Quite a glowing representation from local and national music writers. It is no over-exgreration to say that God Damn are on their way to something special: their band moniker is perhaps all-too-apt. There is a sense of blasphemous disregard in the carefree and biblical music they offer up- being a stone-cold atheist, it bothers me not. Perhaps more accurately, the words 'God Damn' are those that trickle from my lips (having heard their striking sounds). Our featured act are perhaps a little bit of a rarity, as far as I can see. For one thing, they are a duo. There are a lot of two-piece acts around, yet few whom offer up so much energy and sound. I have reviewed the likes of Yorkshire duo Issimio, whose music ranges from witty two-handed tales to endeavouring romantic tableaux. Away from them, there are a few heavier acts around- yet very few that say as much as God Damn. It seems like the duo have the manpower of a band twice their size- it is an impressive feat. Of course, we have the likes of Blood Red Shoes and The Black Keys, yet I feel that neither can elicit and summon up the same sort of force and gravity as these guys. Historically-speaking, there are few two-piece acts whom you can truly name. When you think of music, you either imagine a solo artist or a (four or five-piece) act- yet how many duos can you rattle off? One of my all-time favourite acts are a duo: The White Stripes. Their music ranks alongside some of the very best that has ever been played; in no small part due to the close kinship of the participants. I suppose that solo artists have no one really to talk with, as they are on their own- as such they focus energy into their sound, and are not distracted by exterior influence. Bands have a sense of friendship in their ranks, yet sometimes too many cooks can spoil the broth- and cause fractious breaks in their structure. With a duo, there is a sort of ersatz romance taking place. Whether the configuration is boy-bot/boy-girl or girl-girl, I have always found that there is a closer bond between these acts- compared with larger bands. As such, the music is a lot tighter, focused- with fewer rough edges. God Damn will not thank me for comparing them to a married couple or suggesting sympatico; yet Thom and Ash clearly have an affection for one another. Their songs are muscular and exciting and they combine wonderfully throughout. Neither man has centre stage, and each is given equal rank and consideration. The guys have, like Timothy Spall, been assumed to be from Birmingham. They are from the Black Country, which, strictly speaking covers an area of land that goes from the north and west of Birmingham, and runs to the south and east of Wolverhampton. If you do a Google search for 'Black Country music', you will be lead to pages of black Country music stars. The regions of the Black Country are perhaps under-represented in music terms, and is not a locale that many would associated with great music. The likes of Led Zeppelin have some membership from here, although they formed and played in London, predominantly. Slade are Wolves boys, and aside from them, you would be hard-pressed to name a whole heap of other acts from the Black Country. Our boys are helping to put the area back on the map, and like many of the acts that hail from the area, their music is filled with heavier vibes and '70s Rock majesty- perhaps the name the Black Country is rather fitting. Our heroes are going to ensure that 2014 is synonymous with ambition and memorable sounds, as their new music is some of the best they have produced. Many may not have heard of them previously, but if you haven't, I would recommend you spin their E.P., Heavy Money. In a sense it is a mini-L.P., imbued with six tracks of rebellion, firm mandate and classic Rock edges. Scream-fests such as Meat to Morrissey are combustible in their brevity, and New Invention Victory Club are swaggering anthems, instilled with a little bit of Kyuss, Judas Preist and The Mars Volta. The finale, Dangle Like Skeletons is a slow-building epic with evocative scenes, and standout Heavy Money is a pulverizing balls-to-the-wall rebellion march. That E.P. was unleashed just under a year ago, and our boys have not been idle. In the wake of the huge positive feedback (from Heavy Money), the guys have been gigging locally and wider afield, as well as plotting their next moves. The Guardian, whilst reviewing their previous opus, assessed it in these terms: "In fact, listening to their Heavy Money EP, with its elements of goth, grunge, death metal and more, it's tempting to see God Damn as offering a précis of rock styles past and present. Like Meat to Morrissey, with its abrupt tempo changes, is like prog-grunge and Dangle Like Skeletons is an eight-minute opus that doesn't just do quiet-loud, it does fast-slow while the singer does everything from croon to roar". Fans and newcomers will be pleased to know that the duo's elemental cores are all in tact and blazing brightly; yet their latest track offers up even more treasure...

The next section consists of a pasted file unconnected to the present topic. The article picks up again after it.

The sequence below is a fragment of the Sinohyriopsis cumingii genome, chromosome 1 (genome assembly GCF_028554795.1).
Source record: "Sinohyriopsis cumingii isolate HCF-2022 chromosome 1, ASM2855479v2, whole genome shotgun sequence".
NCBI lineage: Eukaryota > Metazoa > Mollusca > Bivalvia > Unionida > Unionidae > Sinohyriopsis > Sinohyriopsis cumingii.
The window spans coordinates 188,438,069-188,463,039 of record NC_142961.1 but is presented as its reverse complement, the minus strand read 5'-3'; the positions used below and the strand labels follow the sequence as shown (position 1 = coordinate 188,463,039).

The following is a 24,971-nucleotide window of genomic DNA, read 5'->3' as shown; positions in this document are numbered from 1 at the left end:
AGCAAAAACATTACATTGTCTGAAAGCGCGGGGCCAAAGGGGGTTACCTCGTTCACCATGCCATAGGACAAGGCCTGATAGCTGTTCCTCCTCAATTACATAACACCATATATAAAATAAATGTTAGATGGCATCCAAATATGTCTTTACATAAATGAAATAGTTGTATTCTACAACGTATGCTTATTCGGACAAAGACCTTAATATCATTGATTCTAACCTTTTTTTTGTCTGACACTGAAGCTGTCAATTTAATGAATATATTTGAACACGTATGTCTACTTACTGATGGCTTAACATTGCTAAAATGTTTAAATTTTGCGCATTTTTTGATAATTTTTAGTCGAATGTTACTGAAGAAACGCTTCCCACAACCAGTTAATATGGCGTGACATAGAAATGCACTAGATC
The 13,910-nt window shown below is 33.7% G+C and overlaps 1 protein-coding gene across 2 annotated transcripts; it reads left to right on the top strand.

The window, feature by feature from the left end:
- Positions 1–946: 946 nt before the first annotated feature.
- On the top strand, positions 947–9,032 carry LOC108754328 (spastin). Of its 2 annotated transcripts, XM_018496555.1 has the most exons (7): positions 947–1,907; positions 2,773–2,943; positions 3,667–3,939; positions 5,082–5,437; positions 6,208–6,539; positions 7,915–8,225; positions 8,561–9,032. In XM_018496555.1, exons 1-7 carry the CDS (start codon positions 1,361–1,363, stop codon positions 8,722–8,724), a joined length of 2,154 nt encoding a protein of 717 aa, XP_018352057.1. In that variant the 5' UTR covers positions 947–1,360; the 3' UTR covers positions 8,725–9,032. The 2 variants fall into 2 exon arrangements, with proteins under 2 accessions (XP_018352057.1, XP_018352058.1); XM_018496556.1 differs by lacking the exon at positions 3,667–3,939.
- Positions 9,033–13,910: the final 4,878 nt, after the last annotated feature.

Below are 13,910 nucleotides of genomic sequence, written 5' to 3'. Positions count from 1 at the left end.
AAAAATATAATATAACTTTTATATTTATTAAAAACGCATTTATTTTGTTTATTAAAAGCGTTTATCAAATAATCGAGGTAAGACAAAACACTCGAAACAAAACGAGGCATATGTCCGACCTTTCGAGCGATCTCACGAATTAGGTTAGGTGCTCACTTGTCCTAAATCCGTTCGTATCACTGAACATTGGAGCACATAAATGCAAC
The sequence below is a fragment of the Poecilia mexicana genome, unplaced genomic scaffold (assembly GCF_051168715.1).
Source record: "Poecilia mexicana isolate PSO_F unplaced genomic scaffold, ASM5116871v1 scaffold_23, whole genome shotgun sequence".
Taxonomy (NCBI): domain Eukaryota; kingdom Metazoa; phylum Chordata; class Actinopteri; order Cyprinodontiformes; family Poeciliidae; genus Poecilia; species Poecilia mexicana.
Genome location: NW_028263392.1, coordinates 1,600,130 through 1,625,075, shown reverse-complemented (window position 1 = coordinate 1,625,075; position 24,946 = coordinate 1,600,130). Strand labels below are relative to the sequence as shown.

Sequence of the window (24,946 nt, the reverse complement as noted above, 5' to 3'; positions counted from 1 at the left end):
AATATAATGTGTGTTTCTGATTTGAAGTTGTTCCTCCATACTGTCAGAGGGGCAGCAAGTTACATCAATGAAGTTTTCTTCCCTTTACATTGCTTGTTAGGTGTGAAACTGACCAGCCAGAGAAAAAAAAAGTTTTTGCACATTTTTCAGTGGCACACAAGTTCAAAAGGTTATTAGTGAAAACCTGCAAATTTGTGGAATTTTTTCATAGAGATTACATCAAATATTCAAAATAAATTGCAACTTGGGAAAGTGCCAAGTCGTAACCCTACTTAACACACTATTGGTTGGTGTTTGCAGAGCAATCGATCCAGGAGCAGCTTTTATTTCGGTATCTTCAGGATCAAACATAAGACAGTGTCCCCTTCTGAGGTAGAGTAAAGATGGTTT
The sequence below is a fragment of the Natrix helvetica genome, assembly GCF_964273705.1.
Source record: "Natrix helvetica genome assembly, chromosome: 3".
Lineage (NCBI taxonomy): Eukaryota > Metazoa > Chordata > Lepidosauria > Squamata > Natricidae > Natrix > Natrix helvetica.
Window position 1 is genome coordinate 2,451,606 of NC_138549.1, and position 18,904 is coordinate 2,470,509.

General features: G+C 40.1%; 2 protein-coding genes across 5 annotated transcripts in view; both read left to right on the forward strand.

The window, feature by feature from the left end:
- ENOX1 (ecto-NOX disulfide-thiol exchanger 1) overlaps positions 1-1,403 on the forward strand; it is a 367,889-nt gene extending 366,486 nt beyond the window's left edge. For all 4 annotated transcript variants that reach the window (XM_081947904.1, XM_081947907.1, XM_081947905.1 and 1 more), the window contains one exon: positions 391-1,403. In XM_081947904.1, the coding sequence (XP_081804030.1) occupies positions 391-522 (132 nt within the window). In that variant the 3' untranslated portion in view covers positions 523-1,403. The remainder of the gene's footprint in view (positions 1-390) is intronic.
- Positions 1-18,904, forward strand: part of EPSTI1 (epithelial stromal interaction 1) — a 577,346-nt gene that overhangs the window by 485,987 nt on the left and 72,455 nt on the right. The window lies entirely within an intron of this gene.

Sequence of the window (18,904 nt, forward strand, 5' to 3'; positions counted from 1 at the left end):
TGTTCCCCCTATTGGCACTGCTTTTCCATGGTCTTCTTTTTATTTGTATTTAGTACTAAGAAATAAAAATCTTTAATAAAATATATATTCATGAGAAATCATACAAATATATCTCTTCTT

It is not with a rambunctious clatter that introduces Shoe Prints In The Dust, but more of an epic call-to-arms. There is an exhilarating and pugnacious electric guitar coda that stands you to attention. In so much as many critics have alluded to suggestions of various bands; yet the initial seconds here remind me of Nevermind-era Nirvana. The hints are feint, yet there was a delicious aroma of Stay Away within the intro.- and the mesmeric riffage that continues throughout the track. The rumblings are purer and less fuzzy, but the effect is beautiful. The intro. is a beat which mutates, evolves and is a sybaritic chameleon. After a few seconds from the initial guitar parable, the sound gets dirtier and filled with grime. A pulverizing and animatistic drum roll from Weaver, reminds me of the likes of Dave Grohl and Lars Ulrich, whilst the axe-weilding talents of Edward are potent and heart-grabbing. The two commingle beautifully; eliciting a sandstorm of sonic force that shakes the cobwebs from all corners. The mark of a memorable song is one which grabs you right from the off, and our heroes waste no time in allowing you to think; reflect on what is to come: the boys strike hard from the very first seconds. After a frenetic and Metal-esque guitar and drum one-two, events become more linear and stabilised. In my mind I was hearing shades of Stay Away, but the truth is, is that the guitar riff (and percussive slam) that comes into effect is one of originality and the sound of a band filled with confidence. Minor notes of '70s U.K. Rock as well as '90s U.S. Grunge do their bidding, but the God Damn boys are playing and striking from their fists and hearts. The intro. encourages you not only to dance and flail with drunken abandon, but also pump your fists and allow your senses to be carried away. It is the kind of song that should be played at volume with the car windows down; sun shining and breeze extinct, it is a psychotropic melt that grabs you by the scruff- and does not let go. It is impressive that such an energy and amount of sound emanates from just two people. The percussion seems to originate from an octopus- such is the multitude of drum smashes crammed into a single second. The fret work is bleary-eyed and zombified; frantic and weaving in its directionality. Early words hold no positivity or redemption for an unnamed subject. Our frontman is pointing the finger at an anonymous focus; eviscerating and: "How to live your life/How to live like the stars in the sky". If I had an early minor criticism, is that the words get a little buried in the rubble. Clarity and comprehensibility are a little watered down by the energy of the audio, yet it is a minor and moot point. The majesty of Shoe Prints In The Dust lies in the way it makes you feel, and what it does to you: the words give biography to a song of relentless quality. The song has a sound that is ready-made for the live arena. I can imagine whores of enthusiasts bouncing gleefully along with the tidlewave of a riff, and yet the band manage to summon this up a studio cut. It is perhaps kudos to some intuitive and Steve Albini-esque production, yet the guys themselves have an inherent ability to bring an intimate and stuffy live sensation through your speakers- and into your ears. Whomever is being referred to when our hero announces "You make me wanna scream" is being given a visceral derobement. Edward's vocal has a native accent and does not pay homage to anyone else: an impressive thing in this age. A lot of frontmen tend to mimic others too closely and seem too indebted to another, yet our hero has a voice that does not lead your mind to another vocalist. It is powerful and evocative, and dripping with menace, conviction and edge. Before our song's focus has been fully beaten down and buried, the intro.'s strutting riff comes back into play- except the structure is a little different. We begin with a spiking and tantalising electric stab at 1:34, before another vocal score comes to play- superseding expectations and providing another twist of the viper's tail. Our hero elongates and stretches his words ("How to leave you"); a sentiment which is repeated and reinforced to huge effect. Punctuating these utterances is Weaver, whom thunders and rolls with atomic pressure. I am surprised how the guys had any arms left after the final seconds- even air drumming along would render the strongest to a squealing mess. With a deathly and witch cackle's scream at 1:57, our hero steps away from the mic. as the duo unleash another round of sonic tapestry. Once more, the insatiable and burrowing riff is upon us, and it provides an ample sojourn for the listener to absorb what has been sung- well almost. That is the thing with the track: you are constantly catching your breath, at the same time you are losing it. I was constantly impressed at how the scuzzy and dirt-strewn sound implored and encourages everyone: it does not alienate or frighten. In so much as the track has tattoos of Grunge and classic Rock, it is a song that is ageless and un-prejudicing in its quality. It appeals to the Rock and Metal lover in me, yet it (the song) is just as capable as seducing those whom prefer their music a little less urgent. As our frontman completes another battering ram of "How to live your life", the chorus comes to a close, as a stunning outro. is introduced. Whereas the intro. had its distinct and unique sound, the tail-end of the track presents a slightly darker and more crepuscular slink. Again the duo spar and blend with a keen understanding and affection, and neither steals the spotlight. The percussion is- as has been throughout- frantic and seamlessly unstoppable; the guitar work is variegated and imperious. The song's target has been buried and forgotten about, as hob-nail boots are being stomped and smashed above the embers. I was intrigued by the song's title and wondered whether it referenced death or something akin to a reawakening: it can mean different things to different people. As the song concluded, I got the feeling that a painful experience had enforced the mood; maybe referencing a past love whom has caused pain and is better off out of the picture. Subsequent plays reassess my thoughts, and I found it to be a track that dealt with something more redemptive. Perhaps I am wrong, yet only the boys know the real truth. That is the thing with Shoe Prints In The Dust: it is a track of nuance, mystery, but above all, unshakable perseverance. Having investigated the duo's previous work, I was expecting quality, yet was surprised at how good the track was. It is a slight departure from their previous songs, yet preserves their core elements and hallmarks. The force of nature bluster is all apparent, but there are new and exciting facets evident here. Whether it is the riffs or the intro. that sticks in your brain; the strong and domineering vocal performance the entire track itself, you will be listening to over and over- well, at least I hope so. Aside from a few niggles with regards to vocal clarity, I cannot find any fault within the song. It appealed to my love of the likes of Pixies, Nirvana, Judas Preist and The Mars Volta, but more importantly, it showcases a fearless and ambitious band whom will be offering up some incredible promise throughout 2014. I would advise you attune your ears to where they are now- to ready yourself for what is to come.